Lord Levene’s group said there were no other assets to target just hours after it updated the market on a new offer for the Project Verde business.
Lloyds yesterday said it had reached “an understanding” with the Co-op for the branches, which it is being forced to offload under EU state aid rules.
A source said Lloyds and the Co-op are expected to move to “Heads of Agreement” in the next few weeks.
Lloyds said the deal would be based upon it transferring a smaller balance sheet into the new business than previously expected, so there will be no funding gap in terms of assets and liabilities.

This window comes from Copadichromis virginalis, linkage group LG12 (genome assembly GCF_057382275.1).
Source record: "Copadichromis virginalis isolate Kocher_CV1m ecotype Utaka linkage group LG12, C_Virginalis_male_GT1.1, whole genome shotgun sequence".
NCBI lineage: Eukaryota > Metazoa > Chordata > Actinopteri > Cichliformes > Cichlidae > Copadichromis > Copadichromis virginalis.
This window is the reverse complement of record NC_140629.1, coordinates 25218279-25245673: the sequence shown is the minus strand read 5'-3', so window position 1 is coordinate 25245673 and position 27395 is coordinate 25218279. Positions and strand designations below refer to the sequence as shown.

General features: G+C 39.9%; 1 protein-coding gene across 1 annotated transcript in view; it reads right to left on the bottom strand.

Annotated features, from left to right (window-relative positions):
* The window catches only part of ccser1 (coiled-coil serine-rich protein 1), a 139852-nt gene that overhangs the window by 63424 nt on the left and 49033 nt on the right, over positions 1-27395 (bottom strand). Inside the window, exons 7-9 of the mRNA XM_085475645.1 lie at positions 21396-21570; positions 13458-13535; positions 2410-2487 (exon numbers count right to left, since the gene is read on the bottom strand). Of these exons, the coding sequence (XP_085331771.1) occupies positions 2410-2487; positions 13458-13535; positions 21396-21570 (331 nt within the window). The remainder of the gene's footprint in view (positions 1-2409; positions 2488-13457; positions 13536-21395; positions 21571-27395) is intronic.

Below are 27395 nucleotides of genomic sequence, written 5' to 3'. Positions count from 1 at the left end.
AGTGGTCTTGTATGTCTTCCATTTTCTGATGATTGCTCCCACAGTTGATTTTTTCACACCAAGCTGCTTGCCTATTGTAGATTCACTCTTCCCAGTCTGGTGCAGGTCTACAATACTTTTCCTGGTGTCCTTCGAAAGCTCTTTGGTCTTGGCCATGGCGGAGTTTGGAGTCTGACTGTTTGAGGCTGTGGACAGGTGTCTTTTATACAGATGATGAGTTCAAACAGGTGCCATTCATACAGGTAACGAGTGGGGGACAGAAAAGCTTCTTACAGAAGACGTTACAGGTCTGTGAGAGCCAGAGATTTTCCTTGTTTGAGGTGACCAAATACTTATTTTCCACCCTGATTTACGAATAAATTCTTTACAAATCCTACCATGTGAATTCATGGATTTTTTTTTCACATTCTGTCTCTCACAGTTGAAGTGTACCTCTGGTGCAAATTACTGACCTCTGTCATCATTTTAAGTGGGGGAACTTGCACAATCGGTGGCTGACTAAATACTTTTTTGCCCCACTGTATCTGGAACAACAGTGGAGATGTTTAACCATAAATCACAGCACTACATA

The Co-op Bank will treble in size and will have a seven per cent market share. The Verde business has about five million customers and is expected to be sold for £1bn to £1.5bn, below the initial estimate of up to £2bn.
The Treasury said: “Although the deal has not been finalised, we warmly welcome this development as a positive step in the process of delivering the Lloyds divestment and the benefits that will have for competition and the mutuals sector.”